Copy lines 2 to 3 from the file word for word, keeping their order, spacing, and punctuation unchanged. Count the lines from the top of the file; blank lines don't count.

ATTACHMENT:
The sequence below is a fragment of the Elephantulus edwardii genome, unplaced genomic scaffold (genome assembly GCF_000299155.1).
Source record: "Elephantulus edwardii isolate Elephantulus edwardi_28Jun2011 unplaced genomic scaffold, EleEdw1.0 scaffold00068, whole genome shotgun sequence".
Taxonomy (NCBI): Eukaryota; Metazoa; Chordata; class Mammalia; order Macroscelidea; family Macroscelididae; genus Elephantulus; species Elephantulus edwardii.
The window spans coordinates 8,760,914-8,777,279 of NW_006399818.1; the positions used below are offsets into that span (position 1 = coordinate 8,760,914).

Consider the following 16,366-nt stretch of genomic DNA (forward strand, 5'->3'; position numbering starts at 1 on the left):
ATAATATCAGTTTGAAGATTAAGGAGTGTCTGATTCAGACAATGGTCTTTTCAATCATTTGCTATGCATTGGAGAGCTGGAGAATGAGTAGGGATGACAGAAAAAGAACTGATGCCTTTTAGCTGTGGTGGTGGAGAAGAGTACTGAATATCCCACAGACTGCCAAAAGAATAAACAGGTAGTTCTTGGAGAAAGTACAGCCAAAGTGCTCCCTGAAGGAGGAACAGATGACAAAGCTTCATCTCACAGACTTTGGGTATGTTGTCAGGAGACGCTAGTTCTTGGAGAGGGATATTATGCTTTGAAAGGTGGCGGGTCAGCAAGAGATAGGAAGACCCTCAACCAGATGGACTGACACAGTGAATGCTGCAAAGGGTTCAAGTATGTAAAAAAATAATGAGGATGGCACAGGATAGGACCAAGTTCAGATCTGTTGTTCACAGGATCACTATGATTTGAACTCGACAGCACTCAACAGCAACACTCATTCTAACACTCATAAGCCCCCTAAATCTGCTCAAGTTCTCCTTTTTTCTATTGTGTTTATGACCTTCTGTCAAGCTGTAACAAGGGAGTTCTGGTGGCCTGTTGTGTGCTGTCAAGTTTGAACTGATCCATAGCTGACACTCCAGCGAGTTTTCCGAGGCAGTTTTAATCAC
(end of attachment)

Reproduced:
Source record: "Elephantulus edwardii isolate Elephantulus edwardi_28Jun2011 unplaced genomic scaffold, EleEdw1.0 scaffold00068, whole genome shotgun sequence".
Taxonomy (NCBI): Eukaryota; Metazoa; Chordata; class Mammalia; order Macroscelidea; family Macroscelididae; genus Elephantulus; species Elephantulus edwardii.